“One of the things I would have been interested in doing is sort of like a rotating primary process, where you would divide the country into five quadrants and have a primary about once every two weeks. And then you could have about a 10-week primary process,” Priebus said. “I’ve always been intrigued by that idea.”
Several other plans have been floated in recent years, Priebus said, including a “random lottery” that would assign each of the 50 states with a number 1 through 5 and result in five primary dates with 10 states voting on each.
Taking aim at the prominence that Iowa and New Hampshire, and to a lesser extent South Carolina and Nevada, have in the Presidential nomination process in both parties has become something of a quadrennial tradition. Every four years or so, political analysts and Political Science Professors around the country will point out the numerous problems that are created by the outsized influence that these candidates have in the nomination process. It is pointed out, for example, that both Iowa and New Hampshire are woefully unrepresentative of the nation as a whole in a number of ways, most particular when it comes to racial and ethnic breakdown. South Carolina, meanwhile, has a closed primary that means that the outcome is typically biased toward the most conservative candidate in the race regardless of whether or not they are a viable candidate for the General Election. Nevada is also not entirely representative of the nation as a whole and the fact that it uses a caucus rather than a primary means that it tends to churn out results out of step with the rest of the nation.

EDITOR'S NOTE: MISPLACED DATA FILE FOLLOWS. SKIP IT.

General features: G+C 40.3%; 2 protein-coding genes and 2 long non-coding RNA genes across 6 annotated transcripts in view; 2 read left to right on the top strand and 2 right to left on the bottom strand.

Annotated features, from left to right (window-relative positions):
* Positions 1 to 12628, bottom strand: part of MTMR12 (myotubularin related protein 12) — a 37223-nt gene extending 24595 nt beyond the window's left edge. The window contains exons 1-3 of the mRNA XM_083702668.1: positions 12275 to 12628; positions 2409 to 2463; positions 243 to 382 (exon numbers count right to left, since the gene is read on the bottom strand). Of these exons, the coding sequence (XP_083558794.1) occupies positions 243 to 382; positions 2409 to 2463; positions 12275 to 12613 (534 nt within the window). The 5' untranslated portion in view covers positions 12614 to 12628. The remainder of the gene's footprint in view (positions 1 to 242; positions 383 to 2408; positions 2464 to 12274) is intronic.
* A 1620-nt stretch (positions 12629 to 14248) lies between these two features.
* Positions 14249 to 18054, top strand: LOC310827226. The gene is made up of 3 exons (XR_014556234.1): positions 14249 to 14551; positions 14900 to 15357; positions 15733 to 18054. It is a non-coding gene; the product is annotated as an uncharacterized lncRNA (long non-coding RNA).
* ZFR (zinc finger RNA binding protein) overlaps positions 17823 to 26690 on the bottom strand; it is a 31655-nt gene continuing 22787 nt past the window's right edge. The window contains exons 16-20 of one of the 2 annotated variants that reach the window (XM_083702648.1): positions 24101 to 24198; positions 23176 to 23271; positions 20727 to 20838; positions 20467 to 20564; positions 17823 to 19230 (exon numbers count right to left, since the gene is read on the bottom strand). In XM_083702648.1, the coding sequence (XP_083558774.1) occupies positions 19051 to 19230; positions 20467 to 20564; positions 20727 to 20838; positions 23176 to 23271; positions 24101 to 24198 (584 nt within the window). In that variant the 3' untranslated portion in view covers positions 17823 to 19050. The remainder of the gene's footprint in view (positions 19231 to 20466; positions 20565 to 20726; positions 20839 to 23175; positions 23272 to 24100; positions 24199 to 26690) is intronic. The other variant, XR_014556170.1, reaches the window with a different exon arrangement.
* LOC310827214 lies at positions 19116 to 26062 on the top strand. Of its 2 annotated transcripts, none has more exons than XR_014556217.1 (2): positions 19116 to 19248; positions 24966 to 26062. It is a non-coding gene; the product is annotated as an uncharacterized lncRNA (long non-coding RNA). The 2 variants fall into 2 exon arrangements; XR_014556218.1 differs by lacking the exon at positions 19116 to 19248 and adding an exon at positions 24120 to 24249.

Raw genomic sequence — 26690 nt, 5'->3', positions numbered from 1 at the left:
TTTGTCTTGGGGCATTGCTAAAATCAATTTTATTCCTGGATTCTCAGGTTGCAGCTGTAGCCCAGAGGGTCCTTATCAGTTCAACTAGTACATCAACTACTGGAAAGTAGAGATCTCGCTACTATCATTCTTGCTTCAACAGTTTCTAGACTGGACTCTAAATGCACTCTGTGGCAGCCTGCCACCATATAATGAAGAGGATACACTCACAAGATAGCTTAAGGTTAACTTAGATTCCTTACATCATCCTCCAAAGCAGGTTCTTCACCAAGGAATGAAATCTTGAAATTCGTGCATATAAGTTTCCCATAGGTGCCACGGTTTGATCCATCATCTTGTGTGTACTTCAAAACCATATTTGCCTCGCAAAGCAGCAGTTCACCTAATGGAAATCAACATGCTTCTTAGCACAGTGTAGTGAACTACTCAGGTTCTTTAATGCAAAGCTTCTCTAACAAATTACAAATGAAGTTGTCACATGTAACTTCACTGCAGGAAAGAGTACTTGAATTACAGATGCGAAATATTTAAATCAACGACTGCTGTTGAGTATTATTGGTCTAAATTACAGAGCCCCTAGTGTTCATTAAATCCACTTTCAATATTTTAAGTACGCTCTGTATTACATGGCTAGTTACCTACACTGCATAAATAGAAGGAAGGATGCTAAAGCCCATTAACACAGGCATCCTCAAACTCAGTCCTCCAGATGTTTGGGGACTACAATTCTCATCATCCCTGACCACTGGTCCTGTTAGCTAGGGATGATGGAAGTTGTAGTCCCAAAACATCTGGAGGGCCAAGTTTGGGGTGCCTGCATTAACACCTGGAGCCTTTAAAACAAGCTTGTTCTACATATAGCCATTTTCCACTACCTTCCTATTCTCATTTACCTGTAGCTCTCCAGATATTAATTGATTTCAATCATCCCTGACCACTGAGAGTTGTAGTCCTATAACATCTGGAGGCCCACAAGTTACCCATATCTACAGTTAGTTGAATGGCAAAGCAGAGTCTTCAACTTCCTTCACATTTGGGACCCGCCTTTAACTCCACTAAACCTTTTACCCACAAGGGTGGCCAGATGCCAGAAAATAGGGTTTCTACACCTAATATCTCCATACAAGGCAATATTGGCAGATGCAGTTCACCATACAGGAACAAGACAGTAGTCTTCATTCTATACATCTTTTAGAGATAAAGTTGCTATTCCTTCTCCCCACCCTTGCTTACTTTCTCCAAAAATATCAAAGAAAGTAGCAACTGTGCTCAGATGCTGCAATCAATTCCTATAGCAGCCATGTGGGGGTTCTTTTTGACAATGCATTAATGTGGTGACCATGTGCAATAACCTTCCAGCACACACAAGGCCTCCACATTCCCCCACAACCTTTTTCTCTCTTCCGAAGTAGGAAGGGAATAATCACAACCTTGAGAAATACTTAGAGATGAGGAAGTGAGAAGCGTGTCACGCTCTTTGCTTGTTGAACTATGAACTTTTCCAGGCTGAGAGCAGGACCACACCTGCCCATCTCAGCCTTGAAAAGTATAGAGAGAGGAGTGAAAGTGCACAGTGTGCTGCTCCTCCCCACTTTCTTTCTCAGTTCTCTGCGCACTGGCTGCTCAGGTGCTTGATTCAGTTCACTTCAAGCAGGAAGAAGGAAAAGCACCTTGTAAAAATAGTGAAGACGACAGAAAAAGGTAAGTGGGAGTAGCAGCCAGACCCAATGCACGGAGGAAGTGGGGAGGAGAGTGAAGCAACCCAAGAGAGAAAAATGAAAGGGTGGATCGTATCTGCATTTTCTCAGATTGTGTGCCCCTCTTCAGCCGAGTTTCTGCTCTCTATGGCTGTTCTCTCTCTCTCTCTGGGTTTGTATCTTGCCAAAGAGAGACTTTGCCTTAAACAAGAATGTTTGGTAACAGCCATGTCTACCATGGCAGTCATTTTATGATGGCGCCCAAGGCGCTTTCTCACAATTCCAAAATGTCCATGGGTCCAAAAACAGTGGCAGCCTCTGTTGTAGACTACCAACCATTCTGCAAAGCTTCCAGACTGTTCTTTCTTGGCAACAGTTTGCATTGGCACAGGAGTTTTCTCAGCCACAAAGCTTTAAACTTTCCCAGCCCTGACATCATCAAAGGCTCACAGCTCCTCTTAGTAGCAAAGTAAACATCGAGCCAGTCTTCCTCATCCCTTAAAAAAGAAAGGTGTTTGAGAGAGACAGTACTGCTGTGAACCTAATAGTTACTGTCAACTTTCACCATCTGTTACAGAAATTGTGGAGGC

Taking all of that into account, the history of the impact that these early states have had on the primary process in both parties certainly raises eyebrows. Inevitably, when candidates fail to perform up to expectations in these states, they are almost immediately ruled out of contention for their party’s nomination and, most of the time, end up withdrawing shortly after the results are in. We saw it happen in 2012 on the Republican side with Michele Bachmann, Jon Huntsman, and Rick Perry, and in 2008 on the Democratic side in 2008 when the results in Iowa led to the end of Joe Biden’s campaign and political pundits across the nation questioning the viability of Hillary Clinton’s campaign based on her third place showing behind John Edwards and Barack Obama. Additionally, there are plenty of examples from previous elections of results from these states having a profound impact on the course of a race. Most famously, of course, President Lyndon Johnson won the 1968 Democratic Primary in New Hampshire, but ended up deciding not to run for re-election because of his narrow margin of victory over Minnesota Senator Eugene McCarthy. President George H.W. Bush, meanwhile, arguably saw his campaign seriously weakened when Pat Buchanan garnered a stronger than expected 35% of the vote in the 1992 Republican New Hampshire Primary. The idea that states that are so unrepresentative of the nation as a whole can have this kind of influence on the selection of a President seems strange to say the very least, and yet that’s how we’ve allowed the system to operate for more than four decades now.